2003-2006: Twente U19 coach
2006-2009: Twente assistant manager
2009-2012: PSV Eindhoven assistant manager
2012-2013: Go Ahead Eagles manager
2013-2015: Bayern Munich II manager
2015-2017: Utrecht manager
2017-2022: Ajax manager
Ten Hag was later an assistant under Fred Rutten, then Steve McClaren, before following Rutten to PSV for three seasons. It was in the summer of 2012, aged 42 and after a decade of coaching, that he took his first head coaching job with Go Ahead Eagles.
“It has been step by step, developing his own philosophy and his own way of playing. That is very good. These days you see too many old players who immediately want to run a first team. That is very hard. You have to be so good that it is only for some players.”
The opportunity at Eagles was not an obvious one. This was a club that had been relegated from the Eredivisie in 1996 and stayed in the second tier for the subsequent 16 seasons. Standards had slipped, expectations had dipped. Ten Hag soon changed that.
‘He changed the mentality at the club’
Sjoerd Overgoor was not optimistic when he found out Ten Hag would be his new head coach. The young midfielder was trying to make his way in the game after being released by Twente as a teenager. One of the men responsible for that decision? Ten Hag.
“He had been the head of the youth academy at Twente when I was sent away and told that I was not good enough,” Overgoor tells Sky Sports. “I had a contract at Go Ahead Eagles so you can imagine how I felt when it was announced. But it went completely differently.”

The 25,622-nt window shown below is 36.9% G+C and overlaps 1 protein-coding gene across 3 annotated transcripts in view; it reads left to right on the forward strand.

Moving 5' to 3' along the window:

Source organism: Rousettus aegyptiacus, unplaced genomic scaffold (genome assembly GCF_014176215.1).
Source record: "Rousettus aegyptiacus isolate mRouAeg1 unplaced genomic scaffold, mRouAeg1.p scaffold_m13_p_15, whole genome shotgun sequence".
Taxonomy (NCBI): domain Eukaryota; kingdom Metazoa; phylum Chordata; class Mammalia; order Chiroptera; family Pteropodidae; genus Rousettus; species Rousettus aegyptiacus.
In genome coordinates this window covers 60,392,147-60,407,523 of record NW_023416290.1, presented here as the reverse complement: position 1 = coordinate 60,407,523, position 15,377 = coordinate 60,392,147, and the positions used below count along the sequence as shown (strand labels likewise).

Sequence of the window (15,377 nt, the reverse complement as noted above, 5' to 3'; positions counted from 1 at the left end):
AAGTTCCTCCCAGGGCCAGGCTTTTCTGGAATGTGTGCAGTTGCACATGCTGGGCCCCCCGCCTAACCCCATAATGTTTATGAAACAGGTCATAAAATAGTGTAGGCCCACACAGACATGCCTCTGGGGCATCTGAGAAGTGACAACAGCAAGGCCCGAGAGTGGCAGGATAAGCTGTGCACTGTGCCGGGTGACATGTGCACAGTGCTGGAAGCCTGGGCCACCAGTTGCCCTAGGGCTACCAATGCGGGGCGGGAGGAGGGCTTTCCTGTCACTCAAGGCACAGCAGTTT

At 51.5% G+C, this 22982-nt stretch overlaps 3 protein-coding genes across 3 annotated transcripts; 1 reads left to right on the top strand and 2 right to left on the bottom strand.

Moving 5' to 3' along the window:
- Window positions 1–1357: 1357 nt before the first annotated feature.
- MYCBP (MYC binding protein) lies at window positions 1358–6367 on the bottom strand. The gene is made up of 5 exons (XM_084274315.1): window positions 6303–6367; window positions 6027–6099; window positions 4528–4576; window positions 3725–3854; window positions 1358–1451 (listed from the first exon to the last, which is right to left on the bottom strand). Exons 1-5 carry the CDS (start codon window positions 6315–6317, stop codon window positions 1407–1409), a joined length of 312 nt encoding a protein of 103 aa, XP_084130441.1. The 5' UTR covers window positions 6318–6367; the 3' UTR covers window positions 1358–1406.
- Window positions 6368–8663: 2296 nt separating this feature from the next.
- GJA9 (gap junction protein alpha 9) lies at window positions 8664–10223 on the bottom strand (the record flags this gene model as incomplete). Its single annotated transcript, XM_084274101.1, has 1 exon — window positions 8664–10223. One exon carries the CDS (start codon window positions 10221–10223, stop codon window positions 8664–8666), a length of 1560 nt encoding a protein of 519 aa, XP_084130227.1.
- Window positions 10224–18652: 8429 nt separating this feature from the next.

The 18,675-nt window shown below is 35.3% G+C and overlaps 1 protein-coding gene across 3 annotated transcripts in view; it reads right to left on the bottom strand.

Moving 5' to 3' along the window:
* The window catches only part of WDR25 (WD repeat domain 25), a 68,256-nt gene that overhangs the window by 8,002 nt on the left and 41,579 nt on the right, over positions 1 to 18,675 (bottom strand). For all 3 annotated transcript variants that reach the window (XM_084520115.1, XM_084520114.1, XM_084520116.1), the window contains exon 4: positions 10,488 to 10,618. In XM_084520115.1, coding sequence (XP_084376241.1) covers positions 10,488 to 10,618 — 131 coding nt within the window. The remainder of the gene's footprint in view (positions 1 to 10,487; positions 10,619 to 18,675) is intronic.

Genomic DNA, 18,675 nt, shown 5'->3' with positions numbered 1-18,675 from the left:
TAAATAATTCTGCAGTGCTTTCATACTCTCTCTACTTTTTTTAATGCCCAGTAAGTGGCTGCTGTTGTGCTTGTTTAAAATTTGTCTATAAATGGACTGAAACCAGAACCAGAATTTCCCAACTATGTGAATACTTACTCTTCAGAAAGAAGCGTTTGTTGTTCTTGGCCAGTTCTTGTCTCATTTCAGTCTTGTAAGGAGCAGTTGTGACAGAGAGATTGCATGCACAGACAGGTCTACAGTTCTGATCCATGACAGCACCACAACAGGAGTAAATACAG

At the end of that season, there were celebrations on the pitch and in the stands as the club’s 17-year wait to play in the Eredivisie would soon be at an end. Nobody there was in any doubt about the identity of the man who had been the main factor in that success.
“It was the most special day of my career,” says Overgoor. “I am not a great player, but because of Erik ten Hag I played in the highest division. He is the best coach that I have ever had. He was the reason. You don’t see coaches that good in the second division.”
Bart Vriends was part of the Eagles team, arriving on loan from Utrecht that winter to strengthen the defence. That season is fresh in his mind because he has been working on a documentary about it, the central figure interviewing team-mates – and Ten Hag.
Every player tells him the same thing. “What really came out from those conversations with everyone involved was that Erik ten Hag changed the professionalism at the club in just a couple of weeks at the start of pre-season,” Vriends tells Sky Sports.
“This was a small mid-table second division club in a small city in the east. It grew into something else when he was in charge. He changed the mentality in the club. He changed the mentality of the players and the people who worked there. From day one, actually.”
‘Everything needs to be perfect with him’
Ten Hag is fastidious. One of the first things he noticed was that the woman in charge of the kits at the club would bring out drinks and set them out on the table inside the dressing room. “She would put the drinks there just randomly,” says Vriends.
This was a problem for Ten Hag.
“He wanted the drinks put out in straight lines. Everything had to be perfect in his eyes. People needed time to get used to that.”
There are so many stories like this.
“We had one man whose job it was to look after the pitch,” says Overgoor. “Every day Erik would be coming to him and saying that the grass had to be two millimetres or something like that. That was a big difference for everyone at the club. He changed everything.
“Remember, this is not a big club in Holland. We did not have the best facilities but he made them the best. A lot of coaches come to clubs like Eagles and have the attitude that they have to deal with it. He did not deal with it. Instead, he made it better and better.”